She lined her left eye, then the right—the droopy one—as quickly as she could. Some mornings she just wanted to stab the pencil right through it. Better that people assumed she’d lost it to an accident, than make assumptions about her intelligence because of it. It barely worked anyway. The world was a jumble of color and shape through the bad eye, a kaleidoscope of fractured images that never quite made sense. The pieces always seemed to be drifting toward cohesion, but without ever actually arriving, the full picture just out of reach. Lorraine took it as a cruel taunt from the Universe. Sometimes, in angry bouts of spite, she would hold the eye open past the point when it seared, until her pain-addled mind composed mosaics of the broken pieces. Occasionally, the habit brought on strange glimpses of new places—faraway settings and locations that seemed real enough—but always distant and out of reach. Mostly, her eye just hurt.
Lorraine zipped her purse, checked her nametag, and stood from the car, grunting as she slammed the door. The sound might have been from the exertion or displeasure at her mother’s memory. She supposed it was a dose of each.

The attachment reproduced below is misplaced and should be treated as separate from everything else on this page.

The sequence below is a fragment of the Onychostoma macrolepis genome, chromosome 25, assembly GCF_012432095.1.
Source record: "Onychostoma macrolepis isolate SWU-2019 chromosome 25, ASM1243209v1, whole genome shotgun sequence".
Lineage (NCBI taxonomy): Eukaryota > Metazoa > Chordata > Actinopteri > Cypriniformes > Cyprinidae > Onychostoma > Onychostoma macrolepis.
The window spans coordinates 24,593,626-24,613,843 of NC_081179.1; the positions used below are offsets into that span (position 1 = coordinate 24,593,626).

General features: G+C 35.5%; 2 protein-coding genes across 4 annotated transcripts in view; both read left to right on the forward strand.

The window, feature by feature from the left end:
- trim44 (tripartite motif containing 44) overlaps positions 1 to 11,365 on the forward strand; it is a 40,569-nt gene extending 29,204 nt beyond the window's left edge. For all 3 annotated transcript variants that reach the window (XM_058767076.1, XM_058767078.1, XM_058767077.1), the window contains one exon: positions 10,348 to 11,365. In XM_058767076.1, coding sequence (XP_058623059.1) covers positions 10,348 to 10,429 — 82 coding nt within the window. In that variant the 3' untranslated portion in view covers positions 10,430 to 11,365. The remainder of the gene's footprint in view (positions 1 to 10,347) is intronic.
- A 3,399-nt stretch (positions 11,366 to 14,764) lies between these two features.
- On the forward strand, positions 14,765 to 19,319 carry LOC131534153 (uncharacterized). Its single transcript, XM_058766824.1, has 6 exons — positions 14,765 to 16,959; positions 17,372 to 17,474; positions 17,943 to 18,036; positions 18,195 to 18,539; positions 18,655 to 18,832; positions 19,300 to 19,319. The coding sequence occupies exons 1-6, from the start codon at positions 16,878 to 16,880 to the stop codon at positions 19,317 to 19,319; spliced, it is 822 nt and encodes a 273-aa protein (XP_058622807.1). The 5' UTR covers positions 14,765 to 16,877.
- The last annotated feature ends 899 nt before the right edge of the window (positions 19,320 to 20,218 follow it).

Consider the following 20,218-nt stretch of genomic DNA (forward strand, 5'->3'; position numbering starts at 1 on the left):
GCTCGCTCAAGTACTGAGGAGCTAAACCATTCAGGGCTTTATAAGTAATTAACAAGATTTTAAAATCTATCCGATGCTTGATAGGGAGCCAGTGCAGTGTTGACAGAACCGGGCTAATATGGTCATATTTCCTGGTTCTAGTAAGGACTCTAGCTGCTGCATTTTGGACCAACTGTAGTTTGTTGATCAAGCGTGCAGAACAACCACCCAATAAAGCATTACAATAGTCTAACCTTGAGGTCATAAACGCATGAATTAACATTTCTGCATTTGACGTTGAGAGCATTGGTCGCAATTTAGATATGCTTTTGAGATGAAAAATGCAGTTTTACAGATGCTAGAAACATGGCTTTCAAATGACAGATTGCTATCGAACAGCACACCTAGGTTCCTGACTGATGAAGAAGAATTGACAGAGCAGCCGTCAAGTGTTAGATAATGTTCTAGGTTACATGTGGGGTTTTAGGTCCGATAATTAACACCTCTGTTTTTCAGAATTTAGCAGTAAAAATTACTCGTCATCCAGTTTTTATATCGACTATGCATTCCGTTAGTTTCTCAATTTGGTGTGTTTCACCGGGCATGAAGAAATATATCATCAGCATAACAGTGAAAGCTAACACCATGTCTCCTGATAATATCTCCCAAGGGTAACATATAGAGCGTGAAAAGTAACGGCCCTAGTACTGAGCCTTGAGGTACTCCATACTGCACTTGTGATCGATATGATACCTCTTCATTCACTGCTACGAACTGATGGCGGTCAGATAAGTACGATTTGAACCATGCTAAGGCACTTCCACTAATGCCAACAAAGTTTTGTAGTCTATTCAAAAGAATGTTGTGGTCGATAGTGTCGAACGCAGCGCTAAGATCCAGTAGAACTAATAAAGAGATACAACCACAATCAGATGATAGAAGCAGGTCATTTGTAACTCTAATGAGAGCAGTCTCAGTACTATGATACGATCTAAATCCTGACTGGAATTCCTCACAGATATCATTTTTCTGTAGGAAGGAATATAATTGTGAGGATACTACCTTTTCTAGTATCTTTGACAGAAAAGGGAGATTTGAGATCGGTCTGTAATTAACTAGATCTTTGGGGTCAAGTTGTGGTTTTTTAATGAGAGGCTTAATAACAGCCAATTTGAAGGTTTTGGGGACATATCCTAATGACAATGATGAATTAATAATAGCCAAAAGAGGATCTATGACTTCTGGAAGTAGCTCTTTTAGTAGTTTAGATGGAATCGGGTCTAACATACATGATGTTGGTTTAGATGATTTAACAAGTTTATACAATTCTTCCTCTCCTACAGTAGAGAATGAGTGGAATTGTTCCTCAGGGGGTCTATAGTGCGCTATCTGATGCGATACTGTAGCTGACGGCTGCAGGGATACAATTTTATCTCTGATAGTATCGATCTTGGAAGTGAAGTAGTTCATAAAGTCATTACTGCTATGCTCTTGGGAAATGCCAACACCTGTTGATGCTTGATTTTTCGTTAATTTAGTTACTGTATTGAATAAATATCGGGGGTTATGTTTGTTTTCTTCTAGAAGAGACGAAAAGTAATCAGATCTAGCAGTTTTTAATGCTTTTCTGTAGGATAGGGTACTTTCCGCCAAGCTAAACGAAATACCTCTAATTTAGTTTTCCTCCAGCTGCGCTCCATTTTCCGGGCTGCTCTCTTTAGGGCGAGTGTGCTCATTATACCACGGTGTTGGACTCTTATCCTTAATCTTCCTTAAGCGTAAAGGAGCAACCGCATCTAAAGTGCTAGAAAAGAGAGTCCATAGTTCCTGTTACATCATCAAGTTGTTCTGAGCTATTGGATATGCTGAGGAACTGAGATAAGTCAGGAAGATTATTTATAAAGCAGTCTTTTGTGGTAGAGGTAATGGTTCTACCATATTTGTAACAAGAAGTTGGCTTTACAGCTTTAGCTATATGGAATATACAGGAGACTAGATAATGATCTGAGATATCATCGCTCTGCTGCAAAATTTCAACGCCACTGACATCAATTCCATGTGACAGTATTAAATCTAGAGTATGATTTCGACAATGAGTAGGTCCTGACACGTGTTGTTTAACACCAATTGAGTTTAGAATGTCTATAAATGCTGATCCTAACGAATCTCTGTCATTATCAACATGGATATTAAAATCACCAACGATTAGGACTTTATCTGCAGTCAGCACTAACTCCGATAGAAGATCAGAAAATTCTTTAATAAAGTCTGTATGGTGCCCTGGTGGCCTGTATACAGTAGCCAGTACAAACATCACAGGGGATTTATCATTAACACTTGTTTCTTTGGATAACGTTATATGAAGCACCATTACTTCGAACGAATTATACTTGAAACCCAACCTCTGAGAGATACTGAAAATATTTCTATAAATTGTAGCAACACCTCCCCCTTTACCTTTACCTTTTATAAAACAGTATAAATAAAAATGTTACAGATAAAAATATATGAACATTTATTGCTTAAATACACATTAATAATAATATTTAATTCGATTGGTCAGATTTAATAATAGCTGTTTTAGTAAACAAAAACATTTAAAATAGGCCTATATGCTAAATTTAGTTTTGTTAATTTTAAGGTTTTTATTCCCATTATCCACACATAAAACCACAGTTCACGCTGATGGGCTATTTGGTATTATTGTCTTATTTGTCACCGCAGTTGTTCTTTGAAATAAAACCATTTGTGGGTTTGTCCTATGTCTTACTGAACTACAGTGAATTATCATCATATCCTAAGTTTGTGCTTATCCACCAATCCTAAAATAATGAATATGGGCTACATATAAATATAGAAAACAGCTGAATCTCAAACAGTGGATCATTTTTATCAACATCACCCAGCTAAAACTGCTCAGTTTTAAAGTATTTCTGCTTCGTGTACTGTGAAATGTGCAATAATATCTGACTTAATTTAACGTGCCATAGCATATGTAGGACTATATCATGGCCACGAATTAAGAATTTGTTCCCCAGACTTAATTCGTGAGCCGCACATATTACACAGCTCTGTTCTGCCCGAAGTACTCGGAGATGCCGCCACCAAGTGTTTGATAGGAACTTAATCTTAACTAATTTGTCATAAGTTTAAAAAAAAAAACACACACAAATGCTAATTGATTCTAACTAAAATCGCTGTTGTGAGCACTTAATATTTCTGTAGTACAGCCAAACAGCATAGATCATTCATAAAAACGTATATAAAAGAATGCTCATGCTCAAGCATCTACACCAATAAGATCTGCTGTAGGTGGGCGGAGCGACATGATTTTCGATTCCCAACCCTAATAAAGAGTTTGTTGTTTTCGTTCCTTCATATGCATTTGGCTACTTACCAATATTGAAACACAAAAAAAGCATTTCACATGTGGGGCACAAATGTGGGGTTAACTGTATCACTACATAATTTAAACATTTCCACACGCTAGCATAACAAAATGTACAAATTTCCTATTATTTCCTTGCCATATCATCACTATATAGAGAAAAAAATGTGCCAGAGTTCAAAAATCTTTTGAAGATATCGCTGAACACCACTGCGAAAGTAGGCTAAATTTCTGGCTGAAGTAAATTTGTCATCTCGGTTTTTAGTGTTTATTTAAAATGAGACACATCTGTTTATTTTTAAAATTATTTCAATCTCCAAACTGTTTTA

Work didn’t start for another hour and fifteen, but the walk took fifty minutes and she would need another ten or twenty to cool off once she arrived. She headed down the treeless road and around the pond rumored to have crocodiles or alligators—she could never remember the difference—and finally past the unoccupied guard station at the front of the community.
Turning down Greenwich Parkway, Lorraine mumbled her resentment. Her old familiar. She’d carried it with her since childhood, when people assumed she was inadequate because of the eye or her halting speech. She knew it wasn’t the right way to live, spending so much of her energy detesting those who judged her. If only they’d given her a chance, she might have made friends. Might have cut the tethers that had kept her trapped. Might have seen the world.